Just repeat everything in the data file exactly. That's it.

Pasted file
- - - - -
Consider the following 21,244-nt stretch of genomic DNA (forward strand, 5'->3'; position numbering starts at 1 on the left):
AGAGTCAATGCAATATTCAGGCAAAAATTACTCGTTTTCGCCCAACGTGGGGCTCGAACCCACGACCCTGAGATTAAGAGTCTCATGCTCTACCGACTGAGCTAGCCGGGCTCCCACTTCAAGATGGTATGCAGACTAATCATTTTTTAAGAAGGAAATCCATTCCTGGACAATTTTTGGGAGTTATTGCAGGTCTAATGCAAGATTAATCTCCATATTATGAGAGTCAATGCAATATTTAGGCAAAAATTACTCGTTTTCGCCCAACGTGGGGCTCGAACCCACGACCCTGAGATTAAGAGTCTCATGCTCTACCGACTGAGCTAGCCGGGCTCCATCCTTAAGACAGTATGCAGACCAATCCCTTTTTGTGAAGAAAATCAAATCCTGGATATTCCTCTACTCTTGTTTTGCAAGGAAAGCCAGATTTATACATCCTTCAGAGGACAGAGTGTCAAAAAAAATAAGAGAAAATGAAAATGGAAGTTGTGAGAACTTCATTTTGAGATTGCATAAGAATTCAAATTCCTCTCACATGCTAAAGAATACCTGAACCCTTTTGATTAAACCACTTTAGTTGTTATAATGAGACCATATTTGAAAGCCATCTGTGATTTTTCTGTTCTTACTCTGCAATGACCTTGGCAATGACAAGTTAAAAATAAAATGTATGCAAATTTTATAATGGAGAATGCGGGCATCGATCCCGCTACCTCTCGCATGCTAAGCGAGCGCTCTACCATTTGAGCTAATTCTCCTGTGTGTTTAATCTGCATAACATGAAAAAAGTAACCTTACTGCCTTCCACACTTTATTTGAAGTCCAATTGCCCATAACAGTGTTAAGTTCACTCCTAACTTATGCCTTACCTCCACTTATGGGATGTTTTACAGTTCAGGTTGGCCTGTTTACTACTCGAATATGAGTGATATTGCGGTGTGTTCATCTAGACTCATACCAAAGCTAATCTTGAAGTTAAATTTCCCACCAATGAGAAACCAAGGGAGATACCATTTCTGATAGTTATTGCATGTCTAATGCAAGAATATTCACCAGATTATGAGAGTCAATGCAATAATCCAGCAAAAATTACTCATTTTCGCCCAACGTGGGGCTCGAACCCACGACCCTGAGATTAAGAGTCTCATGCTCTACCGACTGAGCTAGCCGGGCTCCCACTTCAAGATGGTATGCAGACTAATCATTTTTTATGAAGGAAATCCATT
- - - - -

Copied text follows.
Consider the following 21,244-nt stretch of genomic DNA (forward strand, 5'->3'; position numbering starts at 1 on the left):
AGAGTCAATGCAATATTCAGGCAAAAATTACTCGTTTTCGCCCAACGTGGGGCTCGAACCCACGACCCTGAGATTAAGAGTCTCATGCTCTACCGACTGAGCTAGCCGGGCTCCCACTTCAAGATGGTATGCAGACTAATCATTTTTTAAGAAGGAAATCCATTCCTGGACAATTTTTGGGAGTTATTGCAGGTCTAATGCAAGATTAATCTCCATATTATGAGAGTCAATGCAATATTTAGGCAAAAATTACTCGTTTTCGCCCAACGTGGGGCTCGAACCCACGACCCTGAGATTAAGAGTCTCATGCTCTACCGACTGAGCTAGCCGGGCTCCATCCTTAAGACAGTATGCAGACCAATCCCTTTTTGTGAAGAAAATCAAATCCTGGATATTCCTCTACTCTTGTTTTGCAAGGAAAGCCAGATTTATACATCCTTCAGAGGACAGAGTGTCAAAAAAAATAAGAGAAAATGAAAATGGAAGTTGTGAGAACTTCATTTTGAGATTGCATAAGAATTCAAATTCCTCTCACATGCTAAAGAATACCTGAACCCTTTTGATTAAACCACTTTAGTTGTTATAATGAGACCATATTTGAAAGCCATCTGTGATTTTTCTGTTCTTACTCTGCAATGACCTTGGCAATGACAAGTTAAAAATAAAATGTATGCAAATTTTATAATGGAGAATGCGGGCATCGATCCCGCTACCTCTCGCATGCTAAGCGAGCGCTCTACCATTTGAGCTAATTCTCCTGTGTGTTTAATCTGCATAACATGAAAAAAGTAACCTTACTGCCTTCCACACTTTATTTGAAGTCCAATTGCCCATAACAGTGTTAAGTTCACTCCTAACTTATGCCTTACCTCCACTTATGGGATGTTTTACAGTTCAGGTTGGCCTGTTTACTACTCGAATATGAGTGATATTGCGGTGTGTTCATCTAGACTCATACCAAAGCTAATCTTGAAGTTAAATTTCCCACCAATGAGAAACCAAGGGAGATACCATTTCTGATAGTTATTGCATGTCTAATGCAAGAATATTCACCAGATTATGAGAGTCAATGCAATAATCCAGCAAAAATTACTCATTTTCGCCCAACGTGGGGCTCGAACCCACGACCCTGAGATTAAGAGTCTCATGCTCTACCGACTGAGCTAGCCGGGCTCCCACTTCAAGATGGTATGCAGACTAATCATTTTTTATGAAGGAAATCCATT